Review: Limbo Spins the Migrant Crisis into a Deadpan, Life-Affirming Satire

Throughout its running time, Ben Sharrock’s film seesaws between the haunting and the irritating.

Limbo
Photo: Focus Features

Ben Sharrock’s Limbo spins the migrant crisis into the sort of absurdist, life-affirming boutique dramedy that used to be called “quirky” and was once regularly released by studios like Miramax and Fox Searchlight Pictures. There’s a hint of blasphemy to treating such material lightly, and this suggestion imbues the film’s early stretches with a lively tartness. Sharrock persuasively intimates that to only see refugees in the context of despair and chaos and verité news footage is to dehumanize them, for defining them only by their suffering. In Limbo, refugees are allowed to be as ordinary as anyone else, with regular dreams, disappointments, and hang-ups. They’re also, unfortunately, allowed to be precious.

Limbo is set on a fictional Scottish island, where refugees are awaiting grants of asylum. Considering the various alternatives, they have what appears to be a decent setup, as the island is the sort of beautiful haven that tourists would flock to see. Sharrock uses this island’s beauty as a source of pungent visual irony, contrasting the locale with the stiff body language of his characters, who are positioned in symmetrical frames that their emphasize isolation and emotional paralysis. In other words, Sharrock has studied the compositional strategies of Jim Jarmusch, Aki Kaurismäki, and Wes Anderson, and he proves to be an adept student. Certain visual flourishes are hauntingly inexplicable—such as a telephone booth in the middle of the countryside to which the refugees must go to speak to their families—while others are irritatingly cute, such as a shot of a man driving a bright-red truck that matches his coat.

Limbo seesaws between the haunting and the irritating. One of its best and most suggestive jokes concerns a series of classes that teach the refugees how to adjust to English-speaking Western culture. Running underneath these broad bits, concerning courtship rituals, job interviews, and the like is an awareness of how quickly platitudes can inadvertently reveal the unimaginable pain that refugees have experienced. When the class is asked to fashion sentences opening with “I used to,” a man says that he used to have “a beautiful house before it was blown up by coalition forces” with a casualness that’s both hilarious (for puncturing the patness of the exercise) and devastating. When a shopkeeper (Sanjeev Kohli) instructs the film’s Syrian protagonist, Omar (Amir El-Masry), to consult a list of banned racial slurs pinned to a wall, he accidentally reads a sign warning people not to urinate in the frozen section.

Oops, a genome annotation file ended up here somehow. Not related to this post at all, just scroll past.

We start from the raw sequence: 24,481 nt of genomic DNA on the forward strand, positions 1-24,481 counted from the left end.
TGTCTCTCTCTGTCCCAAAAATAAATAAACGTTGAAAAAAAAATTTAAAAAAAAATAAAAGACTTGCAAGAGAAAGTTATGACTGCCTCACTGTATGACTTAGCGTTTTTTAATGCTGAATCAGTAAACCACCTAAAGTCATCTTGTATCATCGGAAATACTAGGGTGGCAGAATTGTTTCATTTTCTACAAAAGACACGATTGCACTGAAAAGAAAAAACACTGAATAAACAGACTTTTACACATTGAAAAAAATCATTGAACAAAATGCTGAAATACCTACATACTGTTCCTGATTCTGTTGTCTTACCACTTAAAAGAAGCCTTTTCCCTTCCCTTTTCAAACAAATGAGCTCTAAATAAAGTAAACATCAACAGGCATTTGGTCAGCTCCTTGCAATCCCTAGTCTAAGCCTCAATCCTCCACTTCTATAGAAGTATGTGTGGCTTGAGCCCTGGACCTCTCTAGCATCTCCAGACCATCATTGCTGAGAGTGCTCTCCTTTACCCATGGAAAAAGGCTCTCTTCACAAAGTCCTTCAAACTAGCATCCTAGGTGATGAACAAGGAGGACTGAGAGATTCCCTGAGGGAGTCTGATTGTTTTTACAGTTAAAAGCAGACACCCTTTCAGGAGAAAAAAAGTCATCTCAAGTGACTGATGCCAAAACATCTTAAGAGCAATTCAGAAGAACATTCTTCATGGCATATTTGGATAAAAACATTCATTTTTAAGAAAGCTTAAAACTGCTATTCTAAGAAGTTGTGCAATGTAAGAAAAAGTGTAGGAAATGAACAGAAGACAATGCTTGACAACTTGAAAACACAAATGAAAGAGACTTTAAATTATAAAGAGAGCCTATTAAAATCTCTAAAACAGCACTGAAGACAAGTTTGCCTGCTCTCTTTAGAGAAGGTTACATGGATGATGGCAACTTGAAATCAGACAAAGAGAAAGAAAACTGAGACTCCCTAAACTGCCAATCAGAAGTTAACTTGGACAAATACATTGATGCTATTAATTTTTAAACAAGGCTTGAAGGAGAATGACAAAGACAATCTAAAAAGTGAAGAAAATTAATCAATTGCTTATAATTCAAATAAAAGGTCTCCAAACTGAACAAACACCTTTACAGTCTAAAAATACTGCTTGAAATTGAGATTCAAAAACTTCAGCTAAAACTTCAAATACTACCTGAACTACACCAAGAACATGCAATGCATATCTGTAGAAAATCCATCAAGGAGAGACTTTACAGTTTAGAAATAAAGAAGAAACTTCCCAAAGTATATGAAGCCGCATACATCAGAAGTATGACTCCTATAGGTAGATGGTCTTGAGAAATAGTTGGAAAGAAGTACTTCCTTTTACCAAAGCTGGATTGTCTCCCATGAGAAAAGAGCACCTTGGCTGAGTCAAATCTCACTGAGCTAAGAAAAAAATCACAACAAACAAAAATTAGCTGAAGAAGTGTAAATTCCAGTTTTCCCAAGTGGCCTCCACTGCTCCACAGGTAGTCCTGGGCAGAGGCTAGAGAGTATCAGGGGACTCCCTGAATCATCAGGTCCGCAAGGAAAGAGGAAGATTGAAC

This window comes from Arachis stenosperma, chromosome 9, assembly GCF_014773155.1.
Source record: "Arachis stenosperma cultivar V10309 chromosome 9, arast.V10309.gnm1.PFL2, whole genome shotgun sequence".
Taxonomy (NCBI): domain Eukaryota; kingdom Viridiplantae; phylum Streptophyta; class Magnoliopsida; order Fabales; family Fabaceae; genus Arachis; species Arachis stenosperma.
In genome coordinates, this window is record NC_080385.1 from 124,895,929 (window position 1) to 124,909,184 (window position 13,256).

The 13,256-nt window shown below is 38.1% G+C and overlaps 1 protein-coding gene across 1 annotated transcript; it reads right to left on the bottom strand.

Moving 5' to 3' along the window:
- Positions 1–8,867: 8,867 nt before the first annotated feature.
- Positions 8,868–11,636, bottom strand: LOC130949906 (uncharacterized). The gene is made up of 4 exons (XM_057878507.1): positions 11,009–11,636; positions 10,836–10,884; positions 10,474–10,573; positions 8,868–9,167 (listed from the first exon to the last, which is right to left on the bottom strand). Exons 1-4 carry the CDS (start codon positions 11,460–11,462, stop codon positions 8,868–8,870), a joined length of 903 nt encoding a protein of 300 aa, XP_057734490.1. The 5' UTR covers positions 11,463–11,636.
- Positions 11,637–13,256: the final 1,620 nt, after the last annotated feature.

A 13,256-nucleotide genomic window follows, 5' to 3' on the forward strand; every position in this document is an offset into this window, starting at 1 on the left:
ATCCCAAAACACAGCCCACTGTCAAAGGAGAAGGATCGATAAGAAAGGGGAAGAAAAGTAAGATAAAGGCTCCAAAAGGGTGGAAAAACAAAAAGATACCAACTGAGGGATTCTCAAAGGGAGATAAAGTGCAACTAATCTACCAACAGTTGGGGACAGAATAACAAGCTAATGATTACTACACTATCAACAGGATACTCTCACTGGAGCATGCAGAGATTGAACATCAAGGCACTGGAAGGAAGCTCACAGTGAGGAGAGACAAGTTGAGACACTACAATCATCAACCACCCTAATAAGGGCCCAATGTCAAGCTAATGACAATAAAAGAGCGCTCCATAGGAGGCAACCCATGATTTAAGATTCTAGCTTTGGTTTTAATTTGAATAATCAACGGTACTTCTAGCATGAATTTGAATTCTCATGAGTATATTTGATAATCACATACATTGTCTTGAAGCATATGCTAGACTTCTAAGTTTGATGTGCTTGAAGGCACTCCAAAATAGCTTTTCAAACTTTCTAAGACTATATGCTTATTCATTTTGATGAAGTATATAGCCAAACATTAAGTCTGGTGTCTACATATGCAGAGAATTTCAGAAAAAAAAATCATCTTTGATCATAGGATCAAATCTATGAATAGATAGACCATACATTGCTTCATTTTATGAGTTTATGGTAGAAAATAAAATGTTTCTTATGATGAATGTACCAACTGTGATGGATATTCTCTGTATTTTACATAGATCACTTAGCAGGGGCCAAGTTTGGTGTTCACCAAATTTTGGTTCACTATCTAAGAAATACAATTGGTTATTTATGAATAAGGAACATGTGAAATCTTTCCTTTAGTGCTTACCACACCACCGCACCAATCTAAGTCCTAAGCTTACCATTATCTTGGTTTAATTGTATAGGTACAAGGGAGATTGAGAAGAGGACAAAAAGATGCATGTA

Such comic punchlines to scenes give Limbo a cuckoo urgency, though other jokes are more limited and derivative. Omar’s friend, Farhad (Vikash Bhai), has an arrestingly sad and soft face, though Sharrock condescends to him with cartoonish props and clothes. (The film’s low point is a bit with a chicken that could’ve come out of Jared Hess’s Napoleon Dynamite.)

Limbo grows at once more conventional and ambitious as it proceeds. Omar’s struggle to play his grandfather’s oub again, in the wake of recovering from a broken arm that he presumably incurred during his journey to Scotland, serves as a routine metaphor for resilience and rebirth. The film’s comedic tone burns away as Omar wanders through hallucinatory snowstorms to have an imagined conversation with his estranged brother, Nabil (Kais Nashif), who remained in Syria to fight in the war. Omar’s feelings of survivor’s guilt and inadequacy in relation to Nabil are moving, as Limbo grapples with emotions that aren’t generally discussed in reference to the migrant crisis. But the explicitness of this material is also disappointing, for obviously underscoring and resolving agonies that were fiercely subsumed into the narrative as subtext. A comedy about the migrant crisis is more daring than a coming-of-age story, and Limbo, wanting it both ways, dilutes its best instincts with sops to formula.

Score: 
 Cast: Amir El-Masry, Vikash Bhai, Kwabena Ansah, Grace Chilton, Kenneth Collard, Sidse Babett Knudsen, Cameron Fulton, Silvie Furneaux, Sanjeev Kohli, Raymond Mearns, Kais Nashif, Ola Orebiyi  Director: Ben Sharrock  Screenwriter: Ben Sharrock  Distributor: Focus Features  Running Time: 103 min  Rating: R  Year: 2020

Chuck Bowen

Chuck Bowen's writing has appeared in The Guardian, The Atlantic, The AV Club, Style Weekly, and other publications.

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